10 December 2004
According to the villagers, more than 100 men traveled by motorboat down a creek toward the rig, where they gathered on a barge and sent leaders to demand a meeting with Company officials to discuss languishing development projects.
Instead, they said, army troops appeared in three boats and opened fire on the barge.
Stanley Pakemi, a 28-year-old survivor, said the soldiers detained him for more than two days and whipped him repeatedly with wires. Now, like many Delta residents, he said he is ready to see Shell and the other oil companies leave. "If this is the way they are going to treat us, I don't want them here." he said.
Spokesmen for Shell and the Nigerian army disputed these accounts, saying they knew of no deaths in the November 20 incident. Simon Buerk, a Shell spokesman, said that violence broke out after one the protesters attempted to disarm a soldier and that 17 people were injured in the clash. He said the Company was reopening an investigation into the incident.
What is beyond dispute, however, is the volatility of the Delta region as Nigerians scramble for a share of oil wealth. In villages across the region, frustration at the persistence of poverty within sight of vast wealth is boiling over, leading to bloody clashes, calls for revolution and more than 1000 deaths a year, according to a report prepared for Shell by consultants.
While surging oil prices have swollen government accounts and business profits in Nigeria, the boom has offered few benefits to people living near the wells while damaging the environment and giving rise to violent struggles among competing groups, say residents and watchdog groups.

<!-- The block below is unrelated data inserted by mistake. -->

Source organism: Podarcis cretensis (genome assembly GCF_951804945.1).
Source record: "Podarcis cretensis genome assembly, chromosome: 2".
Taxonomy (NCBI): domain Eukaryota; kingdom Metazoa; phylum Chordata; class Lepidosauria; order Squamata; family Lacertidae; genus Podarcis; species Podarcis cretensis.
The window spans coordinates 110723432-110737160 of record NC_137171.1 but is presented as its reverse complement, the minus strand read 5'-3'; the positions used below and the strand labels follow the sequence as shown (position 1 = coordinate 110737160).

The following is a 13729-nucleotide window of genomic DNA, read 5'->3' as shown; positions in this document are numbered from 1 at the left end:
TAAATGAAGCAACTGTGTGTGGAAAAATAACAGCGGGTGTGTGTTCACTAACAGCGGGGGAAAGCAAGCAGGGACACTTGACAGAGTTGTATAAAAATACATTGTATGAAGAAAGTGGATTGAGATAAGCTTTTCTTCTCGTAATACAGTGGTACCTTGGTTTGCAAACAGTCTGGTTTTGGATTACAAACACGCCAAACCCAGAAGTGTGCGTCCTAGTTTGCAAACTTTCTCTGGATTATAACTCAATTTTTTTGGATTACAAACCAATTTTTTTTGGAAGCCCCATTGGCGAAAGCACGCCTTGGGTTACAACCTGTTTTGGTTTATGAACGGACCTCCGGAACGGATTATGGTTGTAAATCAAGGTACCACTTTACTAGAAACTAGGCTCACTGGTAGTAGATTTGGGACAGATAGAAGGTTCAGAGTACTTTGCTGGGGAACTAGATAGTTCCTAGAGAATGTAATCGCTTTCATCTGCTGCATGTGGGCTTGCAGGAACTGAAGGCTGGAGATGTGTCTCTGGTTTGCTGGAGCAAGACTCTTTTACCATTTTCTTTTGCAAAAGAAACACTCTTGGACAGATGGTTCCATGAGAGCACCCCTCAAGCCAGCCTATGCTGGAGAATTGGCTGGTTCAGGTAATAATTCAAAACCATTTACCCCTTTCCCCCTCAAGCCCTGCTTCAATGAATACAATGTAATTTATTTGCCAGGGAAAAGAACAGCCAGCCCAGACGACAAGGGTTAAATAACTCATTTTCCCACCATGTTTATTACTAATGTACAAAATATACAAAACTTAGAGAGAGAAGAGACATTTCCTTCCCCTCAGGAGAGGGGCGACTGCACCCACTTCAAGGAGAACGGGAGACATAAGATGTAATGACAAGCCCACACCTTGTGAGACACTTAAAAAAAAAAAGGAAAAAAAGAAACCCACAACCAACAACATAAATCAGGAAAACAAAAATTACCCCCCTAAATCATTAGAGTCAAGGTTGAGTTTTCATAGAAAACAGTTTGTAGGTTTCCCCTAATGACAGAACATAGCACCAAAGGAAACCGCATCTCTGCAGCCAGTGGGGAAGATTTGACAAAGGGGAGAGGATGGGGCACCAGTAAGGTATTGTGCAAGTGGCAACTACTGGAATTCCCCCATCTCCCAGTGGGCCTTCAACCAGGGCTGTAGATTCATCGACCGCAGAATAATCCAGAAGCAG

Ojobo, located amid oil reserves worth many milions of dollars, has neither paved roads nor power. Toilets are latrines built over the creek, and a community well, built by an oil company, produces no water.
Nigeria is the United States' fifth-largest supplier of foreign oil and the largest oil producer in Africa. The industry generates billions of dollars a year for the Nigerian government, which owns all oil rights in the country and has a majoritiy interest in every oil company operating in the country.
Yet there is little evidence that prosperity is reaching the people of the Niger Delta. Inhabitants of villages throughout the vast region of mangrove swamps and twisting waterways struggle to survive at subsistence levels.
Violence is increasing in a region already awash in weapons and riven by tribal tensions. Militias controlled by community leaders attack one another with often deadly results, and assaults on civilians by the army and police are common, according to human rights groups and residents.
Armed gangs also thrive, stealing oil straight from the Delta's pipelines each day. Less sophisticated criminals cut into the pipelines with hacksaws, creating cleanup work for local contractors. Of the 221 oil spills reported by Shell last year, two-thirds were the result of sabotage, the company said.
The Shell consultants' report said conditions were deteriorating so rapidly that the company might have to move all of its operations offshore by 2009. The report, by WAC Global Services, concluded that Shell was in part responsible for the rampant violence and criminality in the Niger Delta.
Shell officials dispute that conclusion, saying they remain welcome
in the region and intend to stay. Yet they acknowledge a legacy of
flawed efforts to promote community development, despite investments
that reached $84 million last year alone. "We are oil and gas people.
We are not really strong in development," said Basil Omiyi, the top
Shell official in Nigera. He added, "If the government was doing their
role properly, we would have to do much, much, much less."
Reprinted from the San Francisco Chronicle 10 December 2004